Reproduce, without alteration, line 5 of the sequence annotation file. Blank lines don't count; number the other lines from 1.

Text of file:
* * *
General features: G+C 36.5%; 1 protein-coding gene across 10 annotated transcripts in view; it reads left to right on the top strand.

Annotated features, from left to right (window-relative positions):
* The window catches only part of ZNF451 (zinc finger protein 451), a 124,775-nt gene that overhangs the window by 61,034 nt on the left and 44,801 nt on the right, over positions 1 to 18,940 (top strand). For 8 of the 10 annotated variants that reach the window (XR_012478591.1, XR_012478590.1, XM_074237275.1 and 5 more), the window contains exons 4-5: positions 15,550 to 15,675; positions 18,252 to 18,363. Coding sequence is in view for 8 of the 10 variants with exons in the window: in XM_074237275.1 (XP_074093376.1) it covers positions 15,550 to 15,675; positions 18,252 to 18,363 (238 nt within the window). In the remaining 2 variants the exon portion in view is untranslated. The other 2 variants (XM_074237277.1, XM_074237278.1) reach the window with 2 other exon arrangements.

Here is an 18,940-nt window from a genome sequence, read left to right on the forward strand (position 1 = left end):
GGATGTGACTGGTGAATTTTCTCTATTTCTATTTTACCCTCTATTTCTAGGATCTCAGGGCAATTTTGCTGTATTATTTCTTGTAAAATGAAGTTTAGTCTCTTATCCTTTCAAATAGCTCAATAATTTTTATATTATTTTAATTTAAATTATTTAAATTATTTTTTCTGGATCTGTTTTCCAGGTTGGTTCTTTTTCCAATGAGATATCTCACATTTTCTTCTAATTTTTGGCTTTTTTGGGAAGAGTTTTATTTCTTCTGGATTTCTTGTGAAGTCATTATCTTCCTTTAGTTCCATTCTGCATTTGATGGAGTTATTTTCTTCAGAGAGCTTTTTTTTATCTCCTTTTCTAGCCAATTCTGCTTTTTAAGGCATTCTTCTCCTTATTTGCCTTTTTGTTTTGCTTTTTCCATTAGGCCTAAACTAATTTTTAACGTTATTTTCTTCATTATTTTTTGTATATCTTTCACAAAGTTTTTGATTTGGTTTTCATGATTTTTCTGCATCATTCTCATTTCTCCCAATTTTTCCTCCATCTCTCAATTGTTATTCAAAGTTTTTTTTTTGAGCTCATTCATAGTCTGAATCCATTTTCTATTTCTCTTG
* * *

GGATGTGACTGGTGAATTTTCTCTATTTCTATTTTACCCTCTATTTCTAGGATCTCAGGGCAATTTTGCTGTATTATTTCTTGTAAAATGAAGTTTAGTCTCTTATCCTTTCAAATAGCTCAATAATTTTTATATTATTTTAATTTAAATTATTTAAATTATTTTTTCTGGATCTGTTTTCCAGGTTGGTTCTTTTTCCAATGAGATATCTCACATTTTCTTCTAATTTTTGGCTTTTTTGGGAAGAGTTTTATTTCTTCTGGATTTCTTGTGAAGTCATTATCTTCCTTTAGTTCCATTCTGCATTTGATGGAGTTATTTTCTTCAGAGAGCTTTTTTTTATCTCCTTTTCTAGCCAATTCTGCTTTTTAAGGCATTCTTCTCCTTATTTGCCTTTTTGTTTTGCTTTTTCCATTAGGCCTAAACTAATTTTTAACGTTATTTTCTTCATTATTTTTTGTATATCTTTCACAAAGTTTTTGATTTGGTTTTCATGATTTTTCTGCATCATTCTCATTTCTCCCAATTTTTCCTCCATCTCTCAATTGTTATTCAAAGTTTTTTTTTTGAGCTCATTCATAGTCTGAATCCATTTTCTATTTCTCTTG